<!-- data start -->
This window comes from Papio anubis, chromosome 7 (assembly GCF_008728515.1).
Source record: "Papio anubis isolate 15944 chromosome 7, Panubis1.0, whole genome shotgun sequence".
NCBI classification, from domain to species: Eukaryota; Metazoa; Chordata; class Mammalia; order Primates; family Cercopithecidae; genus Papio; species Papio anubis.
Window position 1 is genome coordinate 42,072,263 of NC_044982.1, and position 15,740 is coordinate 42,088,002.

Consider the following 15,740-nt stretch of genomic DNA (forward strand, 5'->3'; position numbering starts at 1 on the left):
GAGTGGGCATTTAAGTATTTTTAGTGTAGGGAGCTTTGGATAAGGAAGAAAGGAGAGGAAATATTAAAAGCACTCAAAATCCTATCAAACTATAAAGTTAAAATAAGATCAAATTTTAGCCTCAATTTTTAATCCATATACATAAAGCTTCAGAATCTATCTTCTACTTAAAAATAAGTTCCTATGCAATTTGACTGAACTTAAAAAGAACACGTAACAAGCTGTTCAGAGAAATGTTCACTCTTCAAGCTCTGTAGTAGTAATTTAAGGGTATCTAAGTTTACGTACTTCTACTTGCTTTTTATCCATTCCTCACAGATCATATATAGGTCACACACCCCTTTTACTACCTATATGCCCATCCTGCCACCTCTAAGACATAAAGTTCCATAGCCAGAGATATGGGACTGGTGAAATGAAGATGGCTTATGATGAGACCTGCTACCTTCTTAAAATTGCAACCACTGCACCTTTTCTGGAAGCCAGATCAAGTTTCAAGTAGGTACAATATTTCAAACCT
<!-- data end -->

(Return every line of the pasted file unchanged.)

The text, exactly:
This window comes from Papio anubis, chromosome 7 (assembly GCF_008728515.1).
Source record: "Papio anubis isolate 15944 chromosome 7, Panubis1.0, whole genome shotgun sequence".
NCBI classification, from domain to species: Eukaryota; Metazoa; Chordata; class Mammalia; order Primates; family Cercopithecidae; genus Papio; species Papio anubis.
Window position 1 is genome coordinate 42,072,263 of NC_044982.1, and position 15,740 is coordinate 42,088,002.

Consider the following 15,740-nt stretch of genomic DNA (forward strand, 5'->3'; position numbering starts at 1 on the left):
GAGTGGGCATTTAAGTATTTTTAGTGTAGGGAGCTTTGGATAAGGAAGAAAGGAGAGGAAATATTAAAAGCACTCAAAATCCTATCAAACTATAAAGTTAAAATAAGATCAAATTTTAGCCTCAATTTTTAATCCATATACATAAAGCTTCAGAATCTATCTTCTACTTAAAAATAAGTTCCTATGCAATTTGACTGAACTTAAAAAGAACACGTAACAAGCTGTTCAGAGAAATGTTCACTCTTCAAGCTCTGTAGTAGTAATTTAAGGGTATCTAAGTTTACGTACTTCTACTTGCTTTTTATCCATTCCTCACAGATCATATATAGGTCACACACCCCTTTTACTACCTATATGCCCATCCTGCCACCTCTAAGACATAAAGTTCCATAGCCAGAGATATGGGACTGGTGAAATGAAGATGGCTTATGATGAGACCTGCTACCTTCTTAAAATTGCAACCACTGCACCTTTTCTGGAAGCCAGATCAAGTTTCAAGTAGGTACAATATTTCAAACCT